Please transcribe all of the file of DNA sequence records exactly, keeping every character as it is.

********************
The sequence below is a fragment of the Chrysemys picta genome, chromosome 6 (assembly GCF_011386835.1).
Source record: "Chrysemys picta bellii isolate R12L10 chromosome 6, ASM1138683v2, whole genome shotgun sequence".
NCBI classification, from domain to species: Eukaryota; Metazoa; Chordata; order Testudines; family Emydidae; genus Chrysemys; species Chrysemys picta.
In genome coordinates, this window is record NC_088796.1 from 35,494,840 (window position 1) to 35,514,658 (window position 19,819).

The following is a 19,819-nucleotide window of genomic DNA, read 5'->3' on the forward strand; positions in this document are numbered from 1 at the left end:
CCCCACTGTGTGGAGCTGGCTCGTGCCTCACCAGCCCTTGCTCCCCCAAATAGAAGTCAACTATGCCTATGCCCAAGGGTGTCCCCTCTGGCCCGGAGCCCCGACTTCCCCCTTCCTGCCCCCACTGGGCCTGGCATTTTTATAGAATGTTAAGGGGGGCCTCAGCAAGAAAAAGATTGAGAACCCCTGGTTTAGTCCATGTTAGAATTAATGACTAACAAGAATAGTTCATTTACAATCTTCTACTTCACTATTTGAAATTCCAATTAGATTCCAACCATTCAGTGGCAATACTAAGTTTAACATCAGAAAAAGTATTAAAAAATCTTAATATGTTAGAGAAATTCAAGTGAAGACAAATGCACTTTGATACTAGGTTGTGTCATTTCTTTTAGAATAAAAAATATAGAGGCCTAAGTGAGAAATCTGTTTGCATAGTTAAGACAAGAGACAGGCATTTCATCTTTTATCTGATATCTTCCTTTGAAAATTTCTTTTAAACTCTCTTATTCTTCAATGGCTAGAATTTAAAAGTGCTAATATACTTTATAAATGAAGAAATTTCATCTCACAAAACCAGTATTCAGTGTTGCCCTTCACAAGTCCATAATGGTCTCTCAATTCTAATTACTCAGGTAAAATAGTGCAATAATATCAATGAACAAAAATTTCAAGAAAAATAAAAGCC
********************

The sequence below is a fragment of the Chrysemys picta genome, chromosome 6 (assembly GCF_011386835.1).
Source record: "Chrysemys picta bellii isolate R12L10 chromosome 6, ASM1138683v2, whole genome shotgun sequence".
NCBI classification, from domain to species: Eukaryota; Metazoa; Chordata; order Testudines; family Emydidae; genus Chrysemys; species Chrysemys picta.
In genome coordinates, this window is record NC_088796.1 from 35,494,840 (window position 1) to 35,514,658 (window position 19,819).

The following is a 19,819-nucleotide window of genomic DNA, read 5'->3' on the forward strand; positions in this document are numbered from 1 at the left end:
CCCCACTGTGTGGAGCTGGCTCGTGCCTCACCAGCCCTTGCTCCCCCAAATAGAAGTCAACTATGCCTATGCCCAAGGGTGTCCCCTCTGGCCCGGAGCCCCGACTTCCCCCTTCCTGCCCCCACTGGGCCTGGCATTTTTATAGAATGTTAAGGGGGGCCTCAGCAAGAAAAAGATTGAGAACCCCTGGTTTAGTCCATGTTAGAATTAATGACTAACAAGAATAGTTCATTTACAATCTTCTACTTCACTATTTGAAATTCCAATTAGATTCCAACCATTCAGTGGCAATACTAAGTTTAACATCAGAAAAAGTATTAAAAAATCTTAATATGTTAGAGAAATTCAAGTGAAGACAAATGCACTTTGATACTAGGTTGTGTCATTTCTTTTAGAATAAAAAATATAGAGGCCTAAGTGAGAAATCTGTTTGCATAGTTAAGACAAGAGACAGGCATTTCATCTTTTATCTGATATCTTCCTTTGAAAATTTCTTTTAAACTCTCTTATTCTTCAATGGCTAGAATTTAAAAGTGCTAATATACTTTATAAATGAAGAAATTTCATCTCACAAAACCAGTATTCAGTGTTGCCCTTCACAAGTCCATAATGGTCTCTCAATTCTAATTACTCAGGTAAAATAGTGCAATAATATCAATGAACAAAAATTTCAAGAAAAATAAAAGCC